Release Date: Jul 31, 2015
Record label: Heavenly
Genre(s): Pop/Rock, Alternative/Indie Rock, Indie Electronic, Indie Pop, Neo-Psychedelia
In her previous incarnation in The Pipettes, Gwenno tasted a modicum of chart success, but the band never gained their deserved level of attention. Now with her solo album Y Dydd Olaf, she’s a totally different animal; less playful, yet certainly a force to be reckoned with, both critically and commercially. Writing a ‘political concept album’, basing it on an obscure dystopian novel where robots have taken over the world and singing it mainly in Welsh may not seem like the most commercial proposition.
This ain't your Granddaddy's dystopia. The overt dread and gloominess of the apocalypse have become all too frequent, but the hallmarks of the popular sci-fi genre are all but absent on Welsh songstress Gwenno's debut LP Y Dydd Olaf. Instead, she scores her dystopic opus with neon bright synths, highly danceable beats, and galvanizing hooks—especially on the opening tracks "Chwyldro" and "Patriarchaeth"—which, while sung in her native tongue, are nonetheless hummable for listeners of any language.
In a parallel universe, one in which the sun constantly shines and unicorns graze on the greenest of grass, The Pipettes are held up as one of our greatest pop groups. In this rather bleaker and more foreboding universe of course, the polka-dot clad trio are seen as nothing more as a footnote in pop history, who shone brightly with excellent singles like Pull Shapes and Your Kisses Are Wasted On Me, before succumbing to more line-up changes than the Sugababes and eventually embarking on that most modern of ways to call it a day, the ‘permanent hiatus’. One fortunate by-product of The Pipettes’ demise though, has been seeing what comes next.
Originally released last year on Peski, this Welsh-language album (save one track sung in Cornish), named after Owain Owain’s 1976 novel about robots who’ve taken over the world, could justifiably be called obscure. Thankfully, Heavenly picked up on that sold-out release, and Y Dydd Olaf, by ex-Pipettes singer Gwenno, now sees the light of day once more. We should all be grateful, as it’s a record so effortlessly coherent, consistent and engaging as to be almost perfect.
Gwenno Saunders used to be best known as one of the Pipettes, and if she had vanished after they broke up, she would still have something really cool on her CV. With the release of her first solo album, Y Dydd Olaf, Gwenno (as she's now known) makes a name for herself outside of the group in a big way. The record was inspired by the 1976 sci-fi novel House of the Twilight, is sung entirely in Welsh except for one song sung in Cornish, and hits a sweet spot between the exotic electronic pulse of Broadcast, the candy-sweet pop hooks of Stereolab, and the experimentalism of classic electronic pioneers like Delia Derbyshire.
Listening to Y Dydd Olaf, a description that Henry James used in The Portrait of a Lady kept coming into my mind. Ralph Touchett is a likeable, intelligent and principled man whose life has been blighted by an unspecified congenital illness, which leaves him living a kind of vicarious half-life. 'Living as he now lived', James writes 'was like reading a good book in a poor translation – a meagre entertainment for a young man who felt that he might have been an excellent linguist.' Apart from one track in Cornish, Y Dydd Olaf is written wholly in Gwenno Saunders’ native Welsh – a minority language that has long punched above its weight in the indie music stakes, from Gruff Rhys to Gorky’s.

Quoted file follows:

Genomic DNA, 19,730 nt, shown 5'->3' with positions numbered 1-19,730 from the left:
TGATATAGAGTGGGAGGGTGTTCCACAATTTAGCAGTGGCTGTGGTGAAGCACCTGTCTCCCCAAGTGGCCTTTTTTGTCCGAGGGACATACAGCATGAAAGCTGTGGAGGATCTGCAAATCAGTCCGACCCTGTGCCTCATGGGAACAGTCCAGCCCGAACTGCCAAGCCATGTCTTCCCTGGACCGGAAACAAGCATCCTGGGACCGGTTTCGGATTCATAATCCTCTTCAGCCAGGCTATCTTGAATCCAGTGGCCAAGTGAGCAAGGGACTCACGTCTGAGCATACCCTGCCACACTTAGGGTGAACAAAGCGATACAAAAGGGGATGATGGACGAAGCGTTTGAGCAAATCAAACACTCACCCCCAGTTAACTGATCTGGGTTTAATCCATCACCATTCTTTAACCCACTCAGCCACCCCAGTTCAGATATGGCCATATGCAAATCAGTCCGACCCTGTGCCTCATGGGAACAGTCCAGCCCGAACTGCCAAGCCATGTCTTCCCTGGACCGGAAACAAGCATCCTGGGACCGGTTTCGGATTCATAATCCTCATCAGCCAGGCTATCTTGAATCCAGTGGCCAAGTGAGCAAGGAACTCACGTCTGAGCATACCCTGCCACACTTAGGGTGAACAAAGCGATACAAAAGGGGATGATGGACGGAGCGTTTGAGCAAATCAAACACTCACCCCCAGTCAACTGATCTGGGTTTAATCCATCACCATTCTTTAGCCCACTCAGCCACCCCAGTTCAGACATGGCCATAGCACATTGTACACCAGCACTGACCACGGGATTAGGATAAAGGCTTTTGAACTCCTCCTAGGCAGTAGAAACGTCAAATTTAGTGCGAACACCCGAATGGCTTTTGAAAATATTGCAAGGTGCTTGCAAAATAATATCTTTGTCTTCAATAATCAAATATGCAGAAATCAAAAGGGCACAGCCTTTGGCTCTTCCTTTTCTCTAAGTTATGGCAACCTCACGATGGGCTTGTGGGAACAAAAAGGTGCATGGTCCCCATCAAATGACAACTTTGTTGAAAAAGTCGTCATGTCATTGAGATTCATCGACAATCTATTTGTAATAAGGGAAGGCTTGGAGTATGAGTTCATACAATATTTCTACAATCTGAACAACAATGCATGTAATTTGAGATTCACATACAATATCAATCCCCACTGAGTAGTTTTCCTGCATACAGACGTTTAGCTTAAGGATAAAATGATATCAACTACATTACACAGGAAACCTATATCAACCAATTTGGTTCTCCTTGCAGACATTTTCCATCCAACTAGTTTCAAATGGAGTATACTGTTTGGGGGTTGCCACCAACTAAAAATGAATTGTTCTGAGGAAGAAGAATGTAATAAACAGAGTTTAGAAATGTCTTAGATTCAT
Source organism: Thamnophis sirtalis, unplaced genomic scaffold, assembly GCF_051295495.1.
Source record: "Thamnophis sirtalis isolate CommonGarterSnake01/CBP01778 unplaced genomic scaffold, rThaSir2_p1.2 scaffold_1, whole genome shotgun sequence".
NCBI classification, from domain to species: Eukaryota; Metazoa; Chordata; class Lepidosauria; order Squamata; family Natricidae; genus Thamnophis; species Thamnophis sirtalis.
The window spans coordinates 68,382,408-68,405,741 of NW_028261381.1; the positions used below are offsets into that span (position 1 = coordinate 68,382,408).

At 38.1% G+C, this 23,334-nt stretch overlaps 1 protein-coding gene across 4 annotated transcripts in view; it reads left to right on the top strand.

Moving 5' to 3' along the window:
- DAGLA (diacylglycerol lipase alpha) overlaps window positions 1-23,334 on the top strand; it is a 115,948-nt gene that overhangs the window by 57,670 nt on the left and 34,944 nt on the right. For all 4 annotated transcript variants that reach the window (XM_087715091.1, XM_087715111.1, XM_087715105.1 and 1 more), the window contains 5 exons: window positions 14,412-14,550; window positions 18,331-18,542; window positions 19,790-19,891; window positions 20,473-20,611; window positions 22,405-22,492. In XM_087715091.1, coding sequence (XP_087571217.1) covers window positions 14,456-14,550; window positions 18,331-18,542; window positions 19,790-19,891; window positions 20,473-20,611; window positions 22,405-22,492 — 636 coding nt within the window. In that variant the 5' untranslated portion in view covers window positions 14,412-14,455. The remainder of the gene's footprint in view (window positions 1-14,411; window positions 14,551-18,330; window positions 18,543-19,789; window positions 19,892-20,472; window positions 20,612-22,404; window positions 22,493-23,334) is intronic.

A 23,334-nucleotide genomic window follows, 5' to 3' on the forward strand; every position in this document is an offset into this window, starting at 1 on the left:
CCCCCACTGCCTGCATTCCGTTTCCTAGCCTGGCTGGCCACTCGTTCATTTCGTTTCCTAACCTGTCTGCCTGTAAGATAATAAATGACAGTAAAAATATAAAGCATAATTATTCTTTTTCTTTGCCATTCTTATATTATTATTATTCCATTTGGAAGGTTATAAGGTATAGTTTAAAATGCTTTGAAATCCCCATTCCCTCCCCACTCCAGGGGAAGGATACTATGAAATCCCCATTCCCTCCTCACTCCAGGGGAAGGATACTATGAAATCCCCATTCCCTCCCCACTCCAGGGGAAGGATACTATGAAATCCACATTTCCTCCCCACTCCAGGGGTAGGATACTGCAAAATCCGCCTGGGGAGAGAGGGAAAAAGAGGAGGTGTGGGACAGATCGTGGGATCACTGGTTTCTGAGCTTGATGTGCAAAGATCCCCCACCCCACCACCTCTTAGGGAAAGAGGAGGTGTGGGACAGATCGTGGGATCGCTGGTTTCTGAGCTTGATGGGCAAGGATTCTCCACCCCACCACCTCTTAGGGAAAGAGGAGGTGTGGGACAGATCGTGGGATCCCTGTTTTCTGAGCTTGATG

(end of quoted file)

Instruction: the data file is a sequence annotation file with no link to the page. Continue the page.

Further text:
Back in 2000, Super Furry Animals' Mwng became the first Welsh-language album to get into the UK Top 20. It's still the only one to ever dent the charts' upper reaches. There are almost a million Welsh speakers in the UK, but Welsh-language music struggles for recognition outside of Wales. At worst, it's treated as a novelty, a fate that you can only hope doesn't befall Cardiff-born Gwenno Saunders' debut solo album, reissued this week on Heavenly after its initial appearance on local label Peski last year.
Head here to submit your own review of this album. As a member of girl group throwbacks The Pipettes, Gwenno Saunders pulled shapes and made the indie boys swoon with bundles of flirty, razor-tongued sass and polka dot, '60s, pop joy. Now singing in Welsh to a lush, swirling, electro backdrop, her solo debut Y Dydd Olaf marks a radical change. There's still plenty to swoon over though.
The conventions of pop music are so well-defined that embracing them as wholeheartedly as Gwenno Saunders has done on her debut solo album would hardly seem like an act of defiance. And yet, by singing her album almost entirely in Welsh (one song is in Cornish), the former Pipettes member asserts her identity in one simple but essential gesture. Originally released on indie Peski last fall before being reissued this summer by Heavenly, Y Dydd Olaf is a dystopian feminist concept album named after an obscure Welsh sci-fi novel from 1976.